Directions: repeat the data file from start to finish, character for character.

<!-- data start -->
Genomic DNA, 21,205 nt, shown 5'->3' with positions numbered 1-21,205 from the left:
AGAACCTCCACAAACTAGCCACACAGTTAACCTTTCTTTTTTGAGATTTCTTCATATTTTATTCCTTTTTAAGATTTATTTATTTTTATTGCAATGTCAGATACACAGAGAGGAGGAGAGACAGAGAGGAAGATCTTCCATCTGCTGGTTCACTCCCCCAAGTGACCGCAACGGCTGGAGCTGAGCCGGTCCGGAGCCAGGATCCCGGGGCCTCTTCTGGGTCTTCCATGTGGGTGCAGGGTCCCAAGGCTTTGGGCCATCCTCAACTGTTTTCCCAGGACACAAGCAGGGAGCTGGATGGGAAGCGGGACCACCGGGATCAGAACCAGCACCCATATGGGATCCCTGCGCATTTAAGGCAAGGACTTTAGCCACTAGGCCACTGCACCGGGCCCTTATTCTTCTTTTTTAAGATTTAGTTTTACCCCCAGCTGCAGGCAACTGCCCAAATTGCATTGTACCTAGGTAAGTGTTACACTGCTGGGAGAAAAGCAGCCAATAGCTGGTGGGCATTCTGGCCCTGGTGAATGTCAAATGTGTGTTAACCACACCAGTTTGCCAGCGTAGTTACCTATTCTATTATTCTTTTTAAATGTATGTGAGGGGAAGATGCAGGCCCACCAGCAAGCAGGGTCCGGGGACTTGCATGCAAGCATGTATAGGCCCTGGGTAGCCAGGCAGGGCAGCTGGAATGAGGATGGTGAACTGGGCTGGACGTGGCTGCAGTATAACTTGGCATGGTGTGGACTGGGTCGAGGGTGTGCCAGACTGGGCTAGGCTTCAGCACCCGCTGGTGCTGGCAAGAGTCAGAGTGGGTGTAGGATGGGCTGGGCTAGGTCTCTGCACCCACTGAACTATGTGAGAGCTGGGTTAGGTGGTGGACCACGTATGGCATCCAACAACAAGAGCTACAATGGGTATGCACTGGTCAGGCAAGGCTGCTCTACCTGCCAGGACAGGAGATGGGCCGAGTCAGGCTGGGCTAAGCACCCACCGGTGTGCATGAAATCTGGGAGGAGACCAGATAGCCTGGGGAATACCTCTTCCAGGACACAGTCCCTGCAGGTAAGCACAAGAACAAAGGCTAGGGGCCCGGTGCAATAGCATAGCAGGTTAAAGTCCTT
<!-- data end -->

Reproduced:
Genomic DNA, 21,205 nt, shown 5'->3' with positions numbered 1-21,205 from the left:
AGAACCTCCACAAACTAGCCACACAGTTAACCTTTCTTTTTTGAGATTTCTTCATATTTTATTCCTTTTTAAGATTTATTTATTTTTATTGCAATGTCAGATACACAGAGAGGAGGAGAGACAGAGAGGAAGATCTTCCATCTGCTGGTTCACTCCCCCAAGTGACCGCAACGGCTGGAGCTGAGCCGGTCCGGAGCCAGGATCCCGGGGCCTCTTCTGGGTCTTCCATGTGGGTGCAGGGTCCCAAGGCTTTGGGCCATCCTCAACTGTTTTCCCAGGACACAAGCAGGGAGCTGGATGGGAAGCGGGACCACCGGGATCAGAACCAGCACCCATATGGGATCCCTGCGCATTTAAGGCAAGGACTTTAGCCACTAGGCCACTGCACCGGGCCCTTATTCTTCTTTTTTAAGATTTAGTTTTACCCCCAGCTGCAGGCAACTGCCCAAATTGCATTGTACCTAGGTAAGTGTTACACTGCTGGGAGAAAAGCAGCCAATAGCTGGTGGGCATTCTGGCCCTGGTGAATGTCAAATGTGTGTTAACCACACCAGTTTGCCAGCGTAGTTACCTATTCTATTATTCTTTTTAAATGTATGTGAGGGGAAGATGCAGGCCCACCAGCAAGCAGGGTCCGGGGACTTGCATGCAAGCATGTATAGGCCCTGGGTAGCCAGGCAGGGCAGCTGGAATGAGGATGGTGAACTGGGCTGGACGTGGCTGCAGTATAACTTGGCATGGTGTGGACTGGGTCGAGGGTGTGCCAGACTGGGCTAGGCTTCAGCACCCGCTGGTGCTGGCAAGAGTCAGAGTGGGTGTAGGATGGGCTGGGCTAGGTCTCTGCACCCACTGAACTATGTGAGAGCTGGGTTAGGTGGTGGACCACGTATGGCATCCAACAACAAGAGCTACAATGGGTATGCACTGGTCAGGCAAGGCTGCTCTACCTGCCAGGACAGGAGATGGGCCGAGTCAGGCTGGGCTAAGCACCCACCGGTGTGCATGAAATCTGGGAGGAGACCAGATAGCCTGGGGAATACCTCTTCCAGGACACAGTCCCTGCAGGTAAGCACAAGAACAAAGGCTAGGGGCCCGGTGCAATAGCATAGCAGGTTAAAGTCCTT